|Class Title||Scales of the Earth|
The seminar proposes to look at geographic scale as a design research question. The first Apollo images of the Earth produced a perspective enabling humanity to act on Earth and its nature as if it controlled it from “outside.” The recent developments of satellite technologies have had a significant impact on the modes of representation as well as the conceptions of geography and space. This new “geography from above”—the home, the city, entire territories, the Earth itself, the Moon, Mars, and beyond—redefine our environment, subjectivities, and practices.
If globalization discourse tends to be subsumed under Russian dolls conventional approaches; a plastic conception of scale, as this course explores, offers unexplored opportunities to analyze and design the earth through a careful understanding of the relationships, continuities and discontinuities between people, objects, and signals. The scale of vision, viewpoint, and qualification of space made possible by satellite imagery reframes contemporary debates on design, agency, and territory. With such tools at hand, architects conceive of the geographic as a possible scale, site of intervention, and design approach.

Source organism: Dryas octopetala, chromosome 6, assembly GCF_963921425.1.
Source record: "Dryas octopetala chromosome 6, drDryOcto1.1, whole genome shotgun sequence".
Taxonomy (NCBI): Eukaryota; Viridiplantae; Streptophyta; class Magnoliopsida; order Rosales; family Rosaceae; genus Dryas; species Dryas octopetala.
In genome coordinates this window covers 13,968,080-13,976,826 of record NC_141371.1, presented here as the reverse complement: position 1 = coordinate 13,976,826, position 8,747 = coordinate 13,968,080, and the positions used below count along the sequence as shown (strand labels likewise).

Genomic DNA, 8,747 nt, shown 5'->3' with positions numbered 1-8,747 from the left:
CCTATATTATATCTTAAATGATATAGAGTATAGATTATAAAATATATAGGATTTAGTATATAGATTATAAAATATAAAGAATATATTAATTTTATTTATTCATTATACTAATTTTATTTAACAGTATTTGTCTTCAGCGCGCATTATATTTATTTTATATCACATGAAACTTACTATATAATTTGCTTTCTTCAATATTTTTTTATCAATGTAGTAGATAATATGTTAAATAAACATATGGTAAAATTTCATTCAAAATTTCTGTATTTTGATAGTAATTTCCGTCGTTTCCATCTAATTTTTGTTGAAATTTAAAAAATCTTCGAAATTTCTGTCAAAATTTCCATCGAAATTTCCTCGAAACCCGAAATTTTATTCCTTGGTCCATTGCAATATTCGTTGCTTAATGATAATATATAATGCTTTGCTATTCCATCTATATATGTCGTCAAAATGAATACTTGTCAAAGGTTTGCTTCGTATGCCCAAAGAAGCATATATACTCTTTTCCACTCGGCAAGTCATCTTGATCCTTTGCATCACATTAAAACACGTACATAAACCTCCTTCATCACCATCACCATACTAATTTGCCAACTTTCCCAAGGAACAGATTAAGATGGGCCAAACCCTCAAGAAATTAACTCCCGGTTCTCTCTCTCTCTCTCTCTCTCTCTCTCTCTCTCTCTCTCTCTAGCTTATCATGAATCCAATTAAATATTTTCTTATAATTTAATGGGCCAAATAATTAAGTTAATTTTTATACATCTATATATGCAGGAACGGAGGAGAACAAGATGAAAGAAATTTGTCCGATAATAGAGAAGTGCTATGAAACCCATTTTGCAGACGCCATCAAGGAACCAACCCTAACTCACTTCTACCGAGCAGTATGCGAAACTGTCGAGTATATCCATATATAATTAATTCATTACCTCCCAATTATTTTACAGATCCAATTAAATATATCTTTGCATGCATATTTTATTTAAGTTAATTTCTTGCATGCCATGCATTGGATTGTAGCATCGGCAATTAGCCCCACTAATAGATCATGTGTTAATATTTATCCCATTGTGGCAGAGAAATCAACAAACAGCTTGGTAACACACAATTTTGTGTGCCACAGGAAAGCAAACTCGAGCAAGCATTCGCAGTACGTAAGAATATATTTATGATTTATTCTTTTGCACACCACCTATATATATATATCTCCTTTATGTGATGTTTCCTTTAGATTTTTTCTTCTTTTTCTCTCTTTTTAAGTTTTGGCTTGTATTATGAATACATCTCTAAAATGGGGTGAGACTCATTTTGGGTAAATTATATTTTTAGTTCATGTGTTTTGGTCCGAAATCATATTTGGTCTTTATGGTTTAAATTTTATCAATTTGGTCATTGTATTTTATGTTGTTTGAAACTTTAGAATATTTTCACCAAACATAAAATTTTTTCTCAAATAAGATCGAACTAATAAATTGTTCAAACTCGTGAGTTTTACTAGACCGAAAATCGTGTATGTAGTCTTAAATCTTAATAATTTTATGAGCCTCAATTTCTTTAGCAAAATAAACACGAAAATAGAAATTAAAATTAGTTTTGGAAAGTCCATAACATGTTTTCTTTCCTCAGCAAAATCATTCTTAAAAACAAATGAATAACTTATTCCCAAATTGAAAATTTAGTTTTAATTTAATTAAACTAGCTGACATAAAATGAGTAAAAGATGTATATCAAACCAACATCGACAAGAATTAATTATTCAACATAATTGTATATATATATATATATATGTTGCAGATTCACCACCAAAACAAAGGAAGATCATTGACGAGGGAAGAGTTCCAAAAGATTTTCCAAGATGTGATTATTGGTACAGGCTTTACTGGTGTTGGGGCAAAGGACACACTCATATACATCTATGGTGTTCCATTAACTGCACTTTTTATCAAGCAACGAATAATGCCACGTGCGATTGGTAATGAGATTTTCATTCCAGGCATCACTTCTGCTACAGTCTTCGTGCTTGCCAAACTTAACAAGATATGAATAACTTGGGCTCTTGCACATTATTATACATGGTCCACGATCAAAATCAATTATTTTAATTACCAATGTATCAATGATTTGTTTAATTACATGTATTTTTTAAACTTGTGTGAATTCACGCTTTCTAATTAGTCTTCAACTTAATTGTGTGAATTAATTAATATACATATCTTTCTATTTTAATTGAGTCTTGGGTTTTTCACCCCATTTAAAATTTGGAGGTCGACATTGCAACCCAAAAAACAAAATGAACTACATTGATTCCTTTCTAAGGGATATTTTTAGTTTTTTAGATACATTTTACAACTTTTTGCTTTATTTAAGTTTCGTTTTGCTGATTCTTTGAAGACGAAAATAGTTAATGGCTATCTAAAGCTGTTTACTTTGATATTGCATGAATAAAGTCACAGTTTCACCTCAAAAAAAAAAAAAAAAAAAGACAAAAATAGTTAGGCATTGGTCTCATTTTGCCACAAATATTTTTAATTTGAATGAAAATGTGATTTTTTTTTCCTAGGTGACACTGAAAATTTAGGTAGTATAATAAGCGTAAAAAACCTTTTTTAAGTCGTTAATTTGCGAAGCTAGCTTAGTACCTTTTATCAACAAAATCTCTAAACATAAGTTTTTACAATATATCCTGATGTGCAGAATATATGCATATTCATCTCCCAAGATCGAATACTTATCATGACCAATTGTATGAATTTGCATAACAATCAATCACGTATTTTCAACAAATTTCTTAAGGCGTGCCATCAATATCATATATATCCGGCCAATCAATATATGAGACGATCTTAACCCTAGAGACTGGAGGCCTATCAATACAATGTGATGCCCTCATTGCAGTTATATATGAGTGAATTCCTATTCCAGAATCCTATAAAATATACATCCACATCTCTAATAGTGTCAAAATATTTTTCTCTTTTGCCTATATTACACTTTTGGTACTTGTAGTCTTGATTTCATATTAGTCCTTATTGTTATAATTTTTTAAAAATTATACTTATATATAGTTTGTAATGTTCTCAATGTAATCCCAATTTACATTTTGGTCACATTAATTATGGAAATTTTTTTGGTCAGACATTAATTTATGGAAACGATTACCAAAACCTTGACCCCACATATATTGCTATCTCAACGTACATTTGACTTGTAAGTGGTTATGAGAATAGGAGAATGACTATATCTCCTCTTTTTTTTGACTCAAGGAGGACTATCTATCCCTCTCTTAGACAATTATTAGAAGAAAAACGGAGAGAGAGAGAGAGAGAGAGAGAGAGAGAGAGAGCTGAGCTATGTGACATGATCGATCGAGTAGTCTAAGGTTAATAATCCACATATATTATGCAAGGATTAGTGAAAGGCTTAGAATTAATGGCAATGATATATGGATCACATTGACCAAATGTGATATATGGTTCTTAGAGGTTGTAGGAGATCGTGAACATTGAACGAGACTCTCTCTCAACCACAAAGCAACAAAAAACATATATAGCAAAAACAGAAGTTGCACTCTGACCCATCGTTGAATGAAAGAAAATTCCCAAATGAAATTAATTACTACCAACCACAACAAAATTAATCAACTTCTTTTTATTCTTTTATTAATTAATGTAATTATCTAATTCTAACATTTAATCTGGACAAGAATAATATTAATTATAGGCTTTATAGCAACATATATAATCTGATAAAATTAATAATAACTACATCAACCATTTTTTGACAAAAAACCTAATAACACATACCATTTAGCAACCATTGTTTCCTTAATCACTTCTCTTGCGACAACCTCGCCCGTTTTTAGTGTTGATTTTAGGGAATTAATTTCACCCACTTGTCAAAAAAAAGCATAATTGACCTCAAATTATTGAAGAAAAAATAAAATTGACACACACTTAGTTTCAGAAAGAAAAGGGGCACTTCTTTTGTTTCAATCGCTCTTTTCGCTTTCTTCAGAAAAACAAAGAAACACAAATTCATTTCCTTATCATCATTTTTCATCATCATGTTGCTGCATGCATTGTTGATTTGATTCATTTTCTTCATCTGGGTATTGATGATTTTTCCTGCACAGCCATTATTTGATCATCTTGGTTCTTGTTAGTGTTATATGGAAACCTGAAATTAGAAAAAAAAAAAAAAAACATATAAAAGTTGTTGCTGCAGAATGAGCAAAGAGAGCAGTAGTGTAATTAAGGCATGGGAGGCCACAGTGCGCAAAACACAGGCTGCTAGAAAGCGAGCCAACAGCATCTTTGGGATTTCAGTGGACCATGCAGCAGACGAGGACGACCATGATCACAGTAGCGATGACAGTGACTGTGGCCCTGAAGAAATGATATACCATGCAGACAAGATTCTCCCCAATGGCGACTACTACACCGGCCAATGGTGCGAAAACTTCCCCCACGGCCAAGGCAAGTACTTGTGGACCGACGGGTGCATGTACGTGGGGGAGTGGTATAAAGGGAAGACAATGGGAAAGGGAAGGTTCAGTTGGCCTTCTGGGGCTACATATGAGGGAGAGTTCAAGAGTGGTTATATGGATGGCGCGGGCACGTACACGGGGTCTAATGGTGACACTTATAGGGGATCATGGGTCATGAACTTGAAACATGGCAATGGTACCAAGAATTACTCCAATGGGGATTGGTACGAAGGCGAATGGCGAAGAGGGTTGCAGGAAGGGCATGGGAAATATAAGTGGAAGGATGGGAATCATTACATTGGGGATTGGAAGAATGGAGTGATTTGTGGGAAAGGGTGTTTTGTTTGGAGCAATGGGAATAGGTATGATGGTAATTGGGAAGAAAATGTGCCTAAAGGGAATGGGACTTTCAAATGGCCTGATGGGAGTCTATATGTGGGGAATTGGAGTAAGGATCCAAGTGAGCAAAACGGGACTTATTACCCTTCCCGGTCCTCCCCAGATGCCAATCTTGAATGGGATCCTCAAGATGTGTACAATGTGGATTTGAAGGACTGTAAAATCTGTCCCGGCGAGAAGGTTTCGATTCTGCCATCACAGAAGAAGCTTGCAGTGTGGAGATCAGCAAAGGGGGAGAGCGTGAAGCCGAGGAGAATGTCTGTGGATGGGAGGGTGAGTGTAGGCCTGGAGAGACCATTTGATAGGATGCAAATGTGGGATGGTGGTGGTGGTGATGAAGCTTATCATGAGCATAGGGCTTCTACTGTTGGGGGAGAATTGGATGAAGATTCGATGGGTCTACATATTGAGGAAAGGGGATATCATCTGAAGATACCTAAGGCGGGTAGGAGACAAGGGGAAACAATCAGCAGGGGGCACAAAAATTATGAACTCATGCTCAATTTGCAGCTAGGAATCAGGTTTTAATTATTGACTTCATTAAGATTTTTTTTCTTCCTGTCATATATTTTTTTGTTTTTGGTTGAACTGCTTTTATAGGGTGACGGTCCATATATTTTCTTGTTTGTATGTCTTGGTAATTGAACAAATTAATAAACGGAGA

The seminar uses Volume 4 of New Geographies to critically address the relationship of space with such modes of representation. The readings engage the work of scholars and practitioners such as Neil Benner, Lars Lerup, Keller Easterling, Brumo Latour, Alexander D’Hooghe, Alan Berger, Stephen Graham, Peder Anker, Stuart Elden, Mark Dorrian amongst others to understand questions of scale in relation to networks of exchanges and modes of representation. The seminar requires weekly readings and responses as well as a research project based on a selected case study.
|Meets||Friday 1:00-4:00pm Room 2210 A&AB|
|Faculty||El Hadi Jazairy|